16.241styles of publication

From: Humanist Discussion Group (by way of Willard McCarty (w.mccarty@btinternet.com)
Date: Thu Oct 03 2002 - 01:46:20 EDT

  • Next message: Humanist Discussion Group (by way of Willard McCarty : "16.245 new on WWW: EMLS 9/02"

                   Humanist Discussion Group, Vol. 16, No. 241.
           Centre for Computing in the Humanities, King's College London
                         Submit to: humanist@princeton.edu

       [1] From: Norman Gray <norman@astro.gla.ac.uk> (54)
             Subject: Re: 16.232 MacArthur Fellowship recognizes Internet
                     publisher (fwd)

       [2] From: Willard McCarty <w.mccarty@btinternet.com> (30)
             Subject: styles of publication

       [3] From: Wendell Piez <wapiez@mulberrytech.com> (40)
             Subject: Re: 16.239 styles of publication

             Date: Thu, 03 Oct 2002 06:39:23 +0100
             From: Norman Gray <norman@astro.gla.ac.uk>
             Subject: Re: 16.232 MacArthur Fellowship recognizes Internet
    publisher (fwd)


    > Date: Tue, 01 Oct 2002 07:04:45 +0100
    > From: Willard McCarty <willard.mccarty@kcl.ac.uk>
    > It should also be noted, I suppose, that the Ginsparg mechanism suits
    > physics as it could never suit the humanities. The genius of it lies in
    > that match between tool, material and its social context. Our publishing
    > needs, it seems to me, are a great deal more complex and demanding.


    In the areas which arXiv covers, essentially all publication is in
    the form of articles. In the humanities, publications are, broadly,
    articles, books or editions. Editions require specialised typesetting
    of the sort that doesn't sit on most folk's desktops. But that leaves
    books and articles in the humanities, which aren't importantly distinct,
    from a publisher's point of view, from the articles published in the
    physical sciences.

    What do publishers give us? Typesetting, payment, authority and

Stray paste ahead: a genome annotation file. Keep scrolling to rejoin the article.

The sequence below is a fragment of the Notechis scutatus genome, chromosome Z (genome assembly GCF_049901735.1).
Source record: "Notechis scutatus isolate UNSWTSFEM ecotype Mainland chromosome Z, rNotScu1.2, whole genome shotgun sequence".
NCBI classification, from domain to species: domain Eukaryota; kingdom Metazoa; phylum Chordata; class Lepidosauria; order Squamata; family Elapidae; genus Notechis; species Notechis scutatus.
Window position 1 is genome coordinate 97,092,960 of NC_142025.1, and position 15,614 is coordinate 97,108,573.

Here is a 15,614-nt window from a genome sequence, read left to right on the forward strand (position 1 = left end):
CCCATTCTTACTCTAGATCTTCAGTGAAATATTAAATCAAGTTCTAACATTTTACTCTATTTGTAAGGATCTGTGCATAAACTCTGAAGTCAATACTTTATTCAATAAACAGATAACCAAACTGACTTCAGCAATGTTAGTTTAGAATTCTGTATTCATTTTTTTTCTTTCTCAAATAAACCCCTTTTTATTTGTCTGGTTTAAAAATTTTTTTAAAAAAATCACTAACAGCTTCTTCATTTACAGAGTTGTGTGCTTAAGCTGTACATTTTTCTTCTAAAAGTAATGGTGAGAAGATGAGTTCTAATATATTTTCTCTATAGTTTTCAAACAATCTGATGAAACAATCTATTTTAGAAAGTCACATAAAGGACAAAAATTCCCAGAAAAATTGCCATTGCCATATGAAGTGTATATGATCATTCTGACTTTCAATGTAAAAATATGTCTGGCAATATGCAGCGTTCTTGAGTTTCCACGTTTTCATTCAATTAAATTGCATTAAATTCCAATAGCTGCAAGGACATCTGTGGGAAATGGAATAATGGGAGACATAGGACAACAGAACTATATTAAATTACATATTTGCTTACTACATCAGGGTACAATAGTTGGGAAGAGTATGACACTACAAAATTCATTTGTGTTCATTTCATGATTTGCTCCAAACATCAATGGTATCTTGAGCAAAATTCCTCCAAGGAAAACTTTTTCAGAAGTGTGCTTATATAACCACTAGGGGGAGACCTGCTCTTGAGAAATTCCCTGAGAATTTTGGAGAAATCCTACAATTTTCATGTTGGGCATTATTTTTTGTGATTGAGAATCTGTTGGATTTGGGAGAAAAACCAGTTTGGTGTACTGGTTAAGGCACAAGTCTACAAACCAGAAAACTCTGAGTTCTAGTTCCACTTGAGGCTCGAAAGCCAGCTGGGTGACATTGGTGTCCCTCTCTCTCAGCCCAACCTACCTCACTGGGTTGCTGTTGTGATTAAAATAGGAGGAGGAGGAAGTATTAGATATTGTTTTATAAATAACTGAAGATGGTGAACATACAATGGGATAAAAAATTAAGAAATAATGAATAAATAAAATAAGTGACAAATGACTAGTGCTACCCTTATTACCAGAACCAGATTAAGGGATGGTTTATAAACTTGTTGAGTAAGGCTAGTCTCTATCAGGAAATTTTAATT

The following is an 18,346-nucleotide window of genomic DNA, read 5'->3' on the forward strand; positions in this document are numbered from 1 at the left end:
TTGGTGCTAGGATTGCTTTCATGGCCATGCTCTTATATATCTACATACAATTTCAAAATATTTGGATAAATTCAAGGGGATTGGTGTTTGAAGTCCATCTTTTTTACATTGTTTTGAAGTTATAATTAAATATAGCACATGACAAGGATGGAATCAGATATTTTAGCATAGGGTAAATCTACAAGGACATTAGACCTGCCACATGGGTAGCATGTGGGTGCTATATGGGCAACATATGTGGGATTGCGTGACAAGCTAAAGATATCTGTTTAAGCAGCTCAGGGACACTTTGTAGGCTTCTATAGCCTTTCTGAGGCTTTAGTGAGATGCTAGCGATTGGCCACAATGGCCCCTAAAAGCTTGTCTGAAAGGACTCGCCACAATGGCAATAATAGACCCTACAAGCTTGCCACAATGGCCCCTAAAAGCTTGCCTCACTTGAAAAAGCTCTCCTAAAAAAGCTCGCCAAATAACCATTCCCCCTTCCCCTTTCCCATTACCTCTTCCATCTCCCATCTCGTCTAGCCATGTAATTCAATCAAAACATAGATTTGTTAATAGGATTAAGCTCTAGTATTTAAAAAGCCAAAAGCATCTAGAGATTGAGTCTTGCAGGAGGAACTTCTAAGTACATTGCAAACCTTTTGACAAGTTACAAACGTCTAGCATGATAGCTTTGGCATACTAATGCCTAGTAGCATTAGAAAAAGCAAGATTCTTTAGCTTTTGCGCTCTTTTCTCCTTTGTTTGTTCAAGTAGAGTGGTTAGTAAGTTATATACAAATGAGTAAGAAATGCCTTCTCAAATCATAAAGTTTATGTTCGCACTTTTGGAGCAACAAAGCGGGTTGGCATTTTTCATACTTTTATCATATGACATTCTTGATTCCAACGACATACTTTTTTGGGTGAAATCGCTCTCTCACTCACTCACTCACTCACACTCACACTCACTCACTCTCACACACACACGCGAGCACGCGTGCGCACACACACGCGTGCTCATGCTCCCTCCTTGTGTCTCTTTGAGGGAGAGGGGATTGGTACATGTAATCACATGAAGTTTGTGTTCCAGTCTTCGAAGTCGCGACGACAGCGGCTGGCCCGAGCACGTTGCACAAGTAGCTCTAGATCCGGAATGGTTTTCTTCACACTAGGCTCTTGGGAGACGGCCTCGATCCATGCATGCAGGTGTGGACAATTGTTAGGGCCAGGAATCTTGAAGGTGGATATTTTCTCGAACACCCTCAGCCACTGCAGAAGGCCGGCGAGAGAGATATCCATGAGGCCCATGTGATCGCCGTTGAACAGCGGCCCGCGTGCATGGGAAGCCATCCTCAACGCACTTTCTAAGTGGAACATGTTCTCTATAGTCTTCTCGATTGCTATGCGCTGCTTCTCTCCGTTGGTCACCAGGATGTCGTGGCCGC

distribution. Typesetting we can generally do ourselves, and significant
    payment few of us hope for. Distribution is what preprint servers like
    arXiv do extremely well, getting articles (and books too, why not?) to
    a hugely larger audience than would be covered by conventional journal

    That leaves authority. Though there is a lot of variation, postings
    on arXiv most commonly appear after the article has been accepted for
    publication by a journal. The actual paper publication many months
    later, and even the journal's own electronic publication, will probably
    be largely ignored. That is, the only important function of the journal
    is to manage its panel of referees, and so build for itself the authority
    to give an imprimatur.

    All of this appears to be as true in the humanities as it is in the

    The MacArthur citation:
    > Ginsparg has
    > deliberately transformed the way physics gets done challenging
    > conventional standards for review and communication of research and thereby
    > changing the speed and mode of dissemination of scientific advances."

    Although conventional standards have been challened by this process, and
    Ginsparg has been particularly vocal in those challenges, the original
    arXiv/xxx project succeeded largely, I think, because it did _not_
    challenge `conventional standards for review'. Particle physics (xxx's
    original area) already had a strong preprint culture, and xxx simply and
    brilliantly speeded that up. It did not and does not review anything,
    and publishers were unable to object to such pre-publication because if
    they dared, they'd suddenly have no authors.

    Thus it succeeded first in particle physics because of, yes, a match with
    the social context, but I can't see any other than social reasons that
    are slowing this movement's success in other scholarly areas. For an
    example outside the physical sciences, see Stevan Harnad's eprint server
    for the Cognitive Sciences <http://cogprints.ecs.soton.ac.uk/>

    Best wishes,


    Norman Gray                        http://www.astro.gla.ac.uk/users/norman/
    Physics and Astronomy, University of Glasgow, UK     norman@astro.gla.ac.uk

    --[2]------------------------------------------------------------------ Date: Thu, 03 Oct 2002 06:40:22 +0100 From: Willard McCarty <w.mccarty@btinternet.com> Subject: styles of publication

    My offhand remark about publishing in the humanities vs in physics provoked peppery & puzzled responses. Let me say quickly, with hopes of further argument, what I had in mind.